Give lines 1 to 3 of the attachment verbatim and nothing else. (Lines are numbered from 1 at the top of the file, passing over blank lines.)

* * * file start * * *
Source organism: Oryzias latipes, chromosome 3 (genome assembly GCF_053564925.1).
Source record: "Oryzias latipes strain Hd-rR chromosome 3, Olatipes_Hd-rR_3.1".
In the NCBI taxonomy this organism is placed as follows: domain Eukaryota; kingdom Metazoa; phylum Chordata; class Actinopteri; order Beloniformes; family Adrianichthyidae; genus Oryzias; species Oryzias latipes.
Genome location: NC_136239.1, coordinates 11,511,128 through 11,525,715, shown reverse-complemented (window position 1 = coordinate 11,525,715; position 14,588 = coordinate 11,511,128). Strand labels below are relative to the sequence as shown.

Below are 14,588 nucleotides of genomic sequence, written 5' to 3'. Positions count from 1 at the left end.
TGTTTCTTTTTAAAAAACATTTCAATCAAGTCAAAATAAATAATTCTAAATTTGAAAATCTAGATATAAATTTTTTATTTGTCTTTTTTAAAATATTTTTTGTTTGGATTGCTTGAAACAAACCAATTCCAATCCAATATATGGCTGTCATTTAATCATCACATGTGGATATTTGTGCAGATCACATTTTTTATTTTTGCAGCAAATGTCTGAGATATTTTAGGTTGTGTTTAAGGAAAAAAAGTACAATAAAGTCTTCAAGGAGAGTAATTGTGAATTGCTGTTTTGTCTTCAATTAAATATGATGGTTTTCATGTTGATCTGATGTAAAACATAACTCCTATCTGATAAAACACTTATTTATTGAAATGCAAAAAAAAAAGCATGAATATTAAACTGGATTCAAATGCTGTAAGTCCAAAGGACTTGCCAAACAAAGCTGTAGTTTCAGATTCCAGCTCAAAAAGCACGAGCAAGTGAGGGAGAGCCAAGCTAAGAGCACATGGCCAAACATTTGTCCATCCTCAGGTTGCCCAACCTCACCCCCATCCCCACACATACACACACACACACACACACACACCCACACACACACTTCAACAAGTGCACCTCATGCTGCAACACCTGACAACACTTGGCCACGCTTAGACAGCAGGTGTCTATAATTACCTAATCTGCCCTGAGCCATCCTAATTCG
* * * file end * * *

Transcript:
Source organism: Oryzias latipes, chromosome 3 (genome assembly GCF_053564925.1).
Source record: "Oryzias latipes strain Hd-rR chromosome 3, Olatipes_Hd-rR_3.1".
In the NCBI taxonomy this organism is placed as follows: domain Eukaryota; kingdom Metazoa; phylum Chordata; class Actinopteri; order Beloniformes; family Adrianichthyidae; genus Oryzias; species Oryzias latipes.